The future is four?

Stuff reports that from 1 August, 20 businesses across different industries throughout Australia and New Zealand, will be commencing a 6-month pilot of a 4-day working week.

The pilot is run by 4 Day Week Global, a not-for-profit community established by Andrew Barnes (former CEO of Perpetual Guardian) and Charlotte Lockhart, following the successful trial at Perpetual Guardian in 2018.

Perpetual Guardian trial

In their trial, Perpetual Guardian required employees to work only 30 hours per week for the same performance output as a standard working week, but paid them for 37.5 hours per week. Perpetual Guardian found that there was no loss of job performance over the course of the trial. Staff also reported experiencing less stress and an improvement in their work-life balance. Following the successful trial, Perpetual Guardian decided to permanently adopt the 4-day work model.

In an interview with The Front Page in June this year, Barnes noted that “the four-day week has absolutely exploded in Europe”, but in New Zealand there has been disappointingly little movement.

Government view

Government-sponsored trials of the 4-day work week have occurred in Iceland, Scotland and Spain—with some governments (such as Belgium, Spain, Romania, Lithuania and Portugal) passing legislation related to the availability of 4-day work weeks to employees.

By comparison, in New Zealand the impetus for implementing 4-day work weeks rests with employers in consultation with their employees. As far as we are aware, the New Zealand government has not provided any incentives to support businesses to trial the 4-day work week, or provided clarity (through amendments to legislation or otherwise) as to how Employers can meet their obligations under the Employment Relations Act 2000 (ERA), and Holidays Act 2003 (HA) in a 4-day work week arrangement.

Prime Minister Jacinda Ardern did tentatively weigh in on the issue through a Facebook Live video back in May 2020, where she said:

“I hear lots of people suggesting we should have a four-day work week. Ultimately that really sits between employers and employees. But as I’ve said, there’s just so much we’ve learnt about COVID and that flexibility of people working from home, [and] the productivity that can be driven out of that.”

The comment that “ultimately that [decision] really sits between employers and employees” emphasises that the decision whether to implement a 4-day work week policy and how to implement 4 day working weeks rests with businesses in consultation with their employees.

Legislative framework

As noted in the Four Day Week White Paper, New Zealand’s current legislative framework revolves around employees being paid for time spent or having set hours—whereas the focus of a 4-day work week is productivity and performance of deliverables. This means that, in implementing a 4-day work week policy, employers will have to put some thought into ensuring their employees receive their legislative and contractual entitlements—particularly holiday pay entitlements.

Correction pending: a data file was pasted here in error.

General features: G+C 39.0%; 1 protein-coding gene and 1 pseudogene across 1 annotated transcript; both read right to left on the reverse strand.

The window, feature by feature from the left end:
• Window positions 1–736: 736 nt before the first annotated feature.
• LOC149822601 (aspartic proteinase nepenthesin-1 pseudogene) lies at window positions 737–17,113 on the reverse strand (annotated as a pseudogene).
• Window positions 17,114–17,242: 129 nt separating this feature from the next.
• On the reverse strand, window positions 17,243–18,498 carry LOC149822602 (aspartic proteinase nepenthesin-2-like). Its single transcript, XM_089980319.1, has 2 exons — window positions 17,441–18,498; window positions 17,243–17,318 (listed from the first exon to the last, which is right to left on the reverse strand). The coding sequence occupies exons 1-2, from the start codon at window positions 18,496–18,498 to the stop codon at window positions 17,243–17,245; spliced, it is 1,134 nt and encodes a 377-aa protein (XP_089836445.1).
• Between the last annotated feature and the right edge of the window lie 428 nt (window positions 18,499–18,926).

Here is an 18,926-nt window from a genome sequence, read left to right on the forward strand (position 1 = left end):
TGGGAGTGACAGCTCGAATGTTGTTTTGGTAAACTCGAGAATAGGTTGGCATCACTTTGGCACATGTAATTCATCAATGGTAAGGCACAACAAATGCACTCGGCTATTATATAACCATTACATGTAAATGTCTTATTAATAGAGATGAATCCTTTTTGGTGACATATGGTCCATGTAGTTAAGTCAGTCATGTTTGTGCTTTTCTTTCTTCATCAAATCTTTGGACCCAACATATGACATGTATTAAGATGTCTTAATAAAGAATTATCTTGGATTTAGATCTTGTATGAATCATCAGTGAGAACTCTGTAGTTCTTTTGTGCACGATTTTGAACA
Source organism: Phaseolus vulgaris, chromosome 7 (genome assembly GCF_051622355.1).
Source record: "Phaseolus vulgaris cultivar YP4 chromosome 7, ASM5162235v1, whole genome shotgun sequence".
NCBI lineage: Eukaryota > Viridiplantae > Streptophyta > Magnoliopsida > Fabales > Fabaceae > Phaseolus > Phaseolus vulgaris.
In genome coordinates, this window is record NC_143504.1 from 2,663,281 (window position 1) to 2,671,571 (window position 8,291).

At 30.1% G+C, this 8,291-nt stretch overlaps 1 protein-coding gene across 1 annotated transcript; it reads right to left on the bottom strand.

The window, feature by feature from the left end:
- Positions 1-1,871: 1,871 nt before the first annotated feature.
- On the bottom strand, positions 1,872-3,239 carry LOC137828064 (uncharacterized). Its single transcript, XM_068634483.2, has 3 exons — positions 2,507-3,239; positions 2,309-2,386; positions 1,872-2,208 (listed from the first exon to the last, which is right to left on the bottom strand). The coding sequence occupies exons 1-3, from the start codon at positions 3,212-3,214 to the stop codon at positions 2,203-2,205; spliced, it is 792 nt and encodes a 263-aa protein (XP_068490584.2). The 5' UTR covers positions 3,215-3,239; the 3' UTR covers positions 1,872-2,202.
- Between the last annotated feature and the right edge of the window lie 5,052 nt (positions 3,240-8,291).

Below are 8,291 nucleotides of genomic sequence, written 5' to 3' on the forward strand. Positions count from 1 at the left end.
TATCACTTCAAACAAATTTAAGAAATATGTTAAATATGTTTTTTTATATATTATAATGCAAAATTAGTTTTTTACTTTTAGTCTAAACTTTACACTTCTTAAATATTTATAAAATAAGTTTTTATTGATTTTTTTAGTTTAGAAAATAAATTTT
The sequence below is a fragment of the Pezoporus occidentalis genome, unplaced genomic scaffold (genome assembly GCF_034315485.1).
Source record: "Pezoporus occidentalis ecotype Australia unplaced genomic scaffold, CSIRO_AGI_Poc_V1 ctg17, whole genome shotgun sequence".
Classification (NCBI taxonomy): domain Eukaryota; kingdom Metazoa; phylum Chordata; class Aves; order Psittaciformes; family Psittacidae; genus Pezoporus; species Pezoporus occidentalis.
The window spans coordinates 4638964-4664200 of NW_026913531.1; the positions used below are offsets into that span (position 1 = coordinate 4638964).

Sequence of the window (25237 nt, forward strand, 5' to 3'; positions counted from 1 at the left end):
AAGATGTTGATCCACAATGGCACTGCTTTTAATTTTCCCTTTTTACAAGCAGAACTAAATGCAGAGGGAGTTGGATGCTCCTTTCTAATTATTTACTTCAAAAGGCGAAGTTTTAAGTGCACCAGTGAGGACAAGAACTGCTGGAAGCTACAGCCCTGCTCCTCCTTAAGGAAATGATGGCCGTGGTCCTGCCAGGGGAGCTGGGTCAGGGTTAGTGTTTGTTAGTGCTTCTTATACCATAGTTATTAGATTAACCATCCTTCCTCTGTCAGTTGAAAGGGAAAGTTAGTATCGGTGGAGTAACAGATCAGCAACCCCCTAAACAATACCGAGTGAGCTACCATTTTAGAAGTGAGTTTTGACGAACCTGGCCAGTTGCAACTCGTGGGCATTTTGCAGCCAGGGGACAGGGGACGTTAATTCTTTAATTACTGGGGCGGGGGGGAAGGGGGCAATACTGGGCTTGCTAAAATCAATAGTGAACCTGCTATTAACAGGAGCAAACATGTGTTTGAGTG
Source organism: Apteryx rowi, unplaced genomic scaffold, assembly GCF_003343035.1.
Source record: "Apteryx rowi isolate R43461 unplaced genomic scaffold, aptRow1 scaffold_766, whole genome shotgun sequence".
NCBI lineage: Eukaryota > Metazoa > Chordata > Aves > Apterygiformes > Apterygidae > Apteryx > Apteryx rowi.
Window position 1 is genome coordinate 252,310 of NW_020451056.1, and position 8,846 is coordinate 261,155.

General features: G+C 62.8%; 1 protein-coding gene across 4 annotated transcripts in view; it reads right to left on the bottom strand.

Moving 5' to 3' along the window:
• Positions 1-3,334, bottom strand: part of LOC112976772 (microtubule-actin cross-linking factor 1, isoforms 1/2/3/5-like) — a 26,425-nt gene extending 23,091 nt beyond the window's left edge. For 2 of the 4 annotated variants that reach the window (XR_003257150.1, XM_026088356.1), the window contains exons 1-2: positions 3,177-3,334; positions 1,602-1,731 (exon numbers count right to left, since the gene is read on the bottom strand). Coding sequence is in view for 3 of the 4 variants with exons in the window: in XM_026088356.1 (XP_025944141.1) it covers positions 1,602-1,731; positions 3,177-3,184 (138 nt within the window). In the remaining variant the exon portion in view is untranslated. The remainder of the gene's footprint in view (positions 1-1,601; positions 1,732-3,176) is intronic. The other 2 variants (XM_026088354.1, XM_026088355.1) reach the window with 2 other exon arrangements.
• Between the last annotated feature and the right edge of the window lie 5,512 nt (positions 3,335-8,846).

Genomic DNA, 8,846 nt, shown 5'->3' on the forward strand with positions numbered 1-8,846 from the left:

Another area that employers will need to give particular consideration to is the duty of good faith. Enshrined in section 4 of the ERA, good faith includes a requirement that both employers and employees are responsive and communicative with one another. Accordingly, in designing a 4-day week policy, it will be important that the consultation process be well thought through. Where changes are agreed on, these should be recorded in writing.

Any proposal to change should refer to the reasons for changing, including any research employers have relied upon based on the proposed benefits of the 4-day work week. Employers could also suggest an ‘opt-in’ trial period and invite feedback. Employees’ role descriptions must be clear, and it is essential that they know what is expected of them during the trial period or beyond if the 4-day week is adopted permanently.

If you are considering implementing a 4-day work week policy, or conducting a 4-day work week trial for your business, we would recommend seeking advice from the outset to ensure that the design of the policy or trial preserves employee’s rights under both New Zealand’s employment legislation and employment agreements.

If you have any queries in respect of the above, or about flexible working more generally, please don’t hesitate to get in touch with a member of Lane Neave’s employment team.

Meet the team that makes
things simple.

Andy Bell
Tamsin Woolf